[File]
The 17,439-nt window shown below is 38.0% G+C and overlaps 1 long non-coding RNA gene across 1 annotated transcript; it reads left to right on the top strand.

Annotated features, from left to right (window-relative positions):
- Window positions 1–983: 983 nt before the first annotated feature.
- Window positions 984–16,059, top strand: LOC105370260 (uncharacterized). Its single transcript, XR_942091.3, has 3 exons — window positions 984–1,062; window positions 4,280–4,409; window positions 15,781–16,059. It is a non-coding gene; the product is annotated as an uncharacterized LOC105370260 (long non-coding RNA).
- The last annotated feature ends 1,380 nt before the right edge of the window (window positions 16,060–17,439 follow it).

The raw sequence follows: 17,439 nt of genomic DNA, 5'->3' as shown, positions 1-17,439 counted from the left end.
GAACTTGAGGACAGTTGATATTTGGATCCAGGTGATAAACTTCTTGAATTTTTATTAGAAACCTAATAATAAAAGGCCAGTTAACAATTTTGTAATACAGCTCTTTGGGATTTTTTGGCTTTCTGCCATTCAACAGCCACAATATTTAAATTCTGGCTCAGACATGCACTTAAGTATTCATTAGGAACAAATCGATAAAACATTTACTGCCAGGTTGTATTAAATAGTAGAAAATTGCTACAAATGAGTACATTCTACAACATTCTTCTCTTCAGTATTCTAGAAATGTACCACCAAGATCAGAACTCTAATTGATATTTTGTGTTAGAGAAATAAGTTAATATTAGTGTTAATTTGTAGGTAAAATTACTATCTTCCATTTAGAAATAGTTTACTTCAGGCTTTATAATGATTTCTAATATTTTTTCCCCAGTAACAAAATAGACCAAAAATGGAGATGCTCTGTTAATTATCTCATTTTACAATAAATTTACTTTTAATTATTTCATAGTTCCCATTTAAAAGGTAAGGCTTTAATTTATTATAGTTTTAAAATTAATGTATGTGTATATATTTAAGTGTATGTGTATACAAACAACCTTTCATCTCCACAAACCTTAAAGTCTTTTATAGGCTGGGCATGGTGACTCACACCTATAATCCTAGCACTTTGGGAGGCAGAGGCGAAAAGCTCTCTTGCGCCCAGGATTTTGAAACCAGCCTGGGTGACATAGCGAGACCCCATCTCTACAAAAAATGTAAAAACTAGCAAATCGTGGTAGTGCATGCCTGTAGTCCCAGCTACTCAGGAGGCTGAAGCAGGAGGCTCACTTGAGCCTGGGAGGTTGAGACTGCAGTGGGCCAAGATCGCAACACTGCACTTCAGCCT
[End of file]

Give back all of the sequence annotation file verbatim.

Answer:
The 17,439-nt window shown below is 38.0% G+C and overlaps 1 long non-coding RNA gene across 1 annotated transcript; it reads left to right on the top strand.

Annotated features, from left to right (window-relative positions):
- Window positions 1–983: 983 nt before the first annotated feature.
- Window positions 984–16,059, top strand: LOC105370260 (uncharacterized). Its single transcript, XR_942091.3, has 3 exons — window positions 984–1,062; window positions 4,280–4,409; window positions 15,781–16,059. It is a non-coding gene; the product is annotated as an uncharacterized LOC105370260 (long non-coding RNA).
- The last annotated feature ends 1,380 nt before the right edge of the window (window positions 16,060–17,439 follow it).

The raw sequence follows: 17,439 nt of genomic DNA, 5'->3' as shown, positions 1-17,439 counted from the left end.
GAACTTGAGGACAGTTGATATTTGGATCCAGGTGATAAACTTCTTGAATTTTTATTAGAAACCTAATAATAAAAGGCCAGTTAACAATTTTGTAATACAGCTCTTTGGGATTTTTTGGCTTTCTGCCATTCAACAGCCACAATATTTAAATTCTGGCTCAGACATGCACTTAAGTATTCATTAGGAACAAATCGATAAAACATTTACTGCCAGGTTGTATTAAATAGTAGAAAATTGCTACAAATGAGTACATTCTACAACATTCTTCTCTTCAGTATTCTAGAAATGTACCACCAAGATCAGAACTCTAATTGATATTTTGTGTTAGAGAAATAAGTTAATATTAGTGTTAATTTGTAGGTAAAATTACTATCTTCCATTTAGAAATAGTTTACTTCAGGCTTTATAATGATTTCTAATATTTTTTCCCCAGTAACAAAATAGACCAAAAATGGAGATGCTCTGTTAATTATCTCATTTTACAATAAATTTACTTTTAATTATTTCATAGTTCCCATTTAAAAGGTAAGGCTTTAATTTATTATAGTTTTAAAATTAATGTATGTGTATATATTTAAGTGTATGTGTATACAAACAACCTTTCATCTCCACAAACCTTAAAGTCTTTTATAGGCTGGGCATGGTGACTCACACCTATAATCCTAGCACTTTGGGAGGCAGAGGCGAAAAGCTCTCTTGCGCCCAGGATTTTGAAACCAGCCTGGGTGACATAGCGAGACCCCATCTCTACAAAAAATGTAAAAACTAGCAAATCGTGGTAGTGCATGCCTGTAGTCCCAGCTACTCAGGAGGCTGAAGCAGGAGGCTCACTTGAGCCTGGGAGGTTGAGACTGCAGTGGGCCAAGATCGCAACACTGCACTTCAGCCT